The Hardest Part of Living in a Tiny House

I've written a lot about the downsides of living in such a tiny space, but lately I've been trying to decide what the absolute hardest part about this lifestyle really is.

The answer is probably not what you would think or ever even guess. It's not the lack of bedrooms or the small kitchen or the way clutter accumulates so fast. It's not the lack of storage or privacy or the need to be intentional about time to oneself, especially with kids constantly underfoot. It's not the way we are always bumping into each other and tripping over anything that gets left on the floor even briefly.

It's none of those things. That may be our reality, but we've gotten used to it all. It feels normal because--for us--it is.

No, the hardest part, really, is that not everyone lives in a small house.

If our normal was everyone else's normal, none of us would give tiny-house or small-home living a second thought. We would all share the same struggles and come up with helpful solutions. We would just assume that it would all work out because everyone makes it work somehow.

No one would ask when we're going to move to a bigger home or think (whether they voice their thoughts or not) that we are not doing right by our children just because of the size of our house.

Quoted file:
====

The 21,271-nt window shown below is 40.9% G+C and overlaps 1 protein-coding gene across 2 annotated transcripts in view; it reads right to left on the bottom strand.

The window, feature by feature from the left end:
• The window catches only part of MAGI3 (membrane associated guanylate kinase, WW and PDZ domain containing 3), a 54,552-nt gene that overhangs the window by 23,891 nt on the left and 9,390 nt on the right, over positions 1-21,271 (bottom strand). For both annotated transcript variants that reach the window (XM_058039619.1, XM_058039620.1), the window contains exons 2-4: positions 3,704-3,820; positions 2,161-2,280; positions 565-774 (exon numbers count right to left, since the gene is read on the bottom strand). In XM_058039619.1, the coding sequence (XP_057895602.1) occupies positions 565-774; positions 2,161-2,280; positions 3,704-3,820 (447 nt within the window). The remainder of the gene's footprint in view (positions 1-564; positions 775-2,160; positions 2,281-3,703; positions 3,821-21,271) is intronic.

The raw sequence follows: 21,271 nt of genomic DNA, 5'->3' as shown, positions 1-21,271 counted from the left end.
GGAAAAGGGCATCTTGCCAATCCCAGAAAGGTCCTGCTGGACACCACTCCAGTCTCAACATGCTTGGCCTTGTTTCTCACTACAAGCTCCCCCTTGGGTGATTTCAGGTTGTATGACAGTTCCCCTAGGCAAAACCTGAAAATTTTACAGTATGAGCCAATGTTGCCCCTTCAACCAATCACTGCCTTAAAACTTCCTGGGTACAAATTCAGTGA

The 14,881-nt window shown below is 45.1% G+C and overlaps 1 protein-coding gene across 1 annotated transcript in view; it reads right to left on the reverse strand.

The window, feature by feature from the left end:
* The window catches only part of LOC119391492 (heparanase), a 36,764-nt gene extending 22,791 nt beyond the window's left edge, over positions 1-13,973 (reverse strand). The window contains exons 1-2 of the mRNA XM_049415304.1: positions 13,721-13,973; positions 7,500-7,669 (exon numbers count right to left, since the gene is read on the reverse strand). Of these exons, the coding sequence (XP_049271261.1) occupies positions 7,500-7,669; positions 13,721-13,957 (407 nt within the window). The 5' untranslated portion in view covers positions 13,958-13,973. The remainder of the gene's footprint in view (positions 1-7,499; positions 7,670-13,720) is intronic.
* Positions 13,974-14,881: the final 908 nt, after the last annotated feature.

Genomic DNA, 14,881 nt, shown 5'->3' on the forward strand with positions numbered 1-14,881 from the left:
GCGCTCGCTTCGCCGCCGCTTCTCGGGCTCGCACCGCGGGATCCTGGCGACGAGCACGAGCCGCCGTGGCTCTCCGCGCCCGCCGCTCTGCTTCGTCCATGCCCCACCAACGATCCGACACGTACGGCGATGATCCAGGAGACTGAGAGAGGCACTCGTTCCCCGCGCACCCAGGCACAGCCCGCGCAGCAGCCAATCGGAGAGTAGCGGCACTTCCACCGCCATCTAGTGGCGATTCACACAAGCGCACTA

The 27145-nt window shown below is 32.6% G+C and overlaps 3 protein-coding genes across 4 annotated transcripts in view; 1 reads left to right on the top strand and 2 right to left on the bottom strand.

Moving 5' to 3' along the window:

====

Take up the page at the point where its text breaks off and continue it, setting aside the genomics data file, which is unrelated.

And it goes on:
We wouldn't find ourselves wondering sometimes if maybe they're right.

I spend a great deal of time interacting with people in the small/tiny living community  In this space, it all makes sense. People encourage each other and share their own stories. While reading about how other families live full time in skoolies and RVs and tiny houses and one-bedroom apartments and small homes, we feel completely normal. Our values don't need to be explained or justified.

It's perfectly normal to choose time and relationships over money. To actually enjoy being with your family--a lot. It's nothing special to have just enough and no more. Why else would you want more stuff? Where would you put it? What would it cost you? (And costs are not measured in dollars and pounds and euros, etc., but in currencies far more costly.)

This is the world where we feel most at home.

The tiny house lifestyle isn't just about living in a smaller house with less stuff in it. It's about living with a completely different set of values and assumptions about life and time and money and stuff and resources and relationships. It's about trading in the dream we've been sold for a different sort of dream.

It's a dream that very few people outside the world of smaller living understand.

And that, my friends, is the hardest part of living in such a small home.

Related Post: Living in a Small Home with Kids: 10 Reasons It Might Not Be Right for You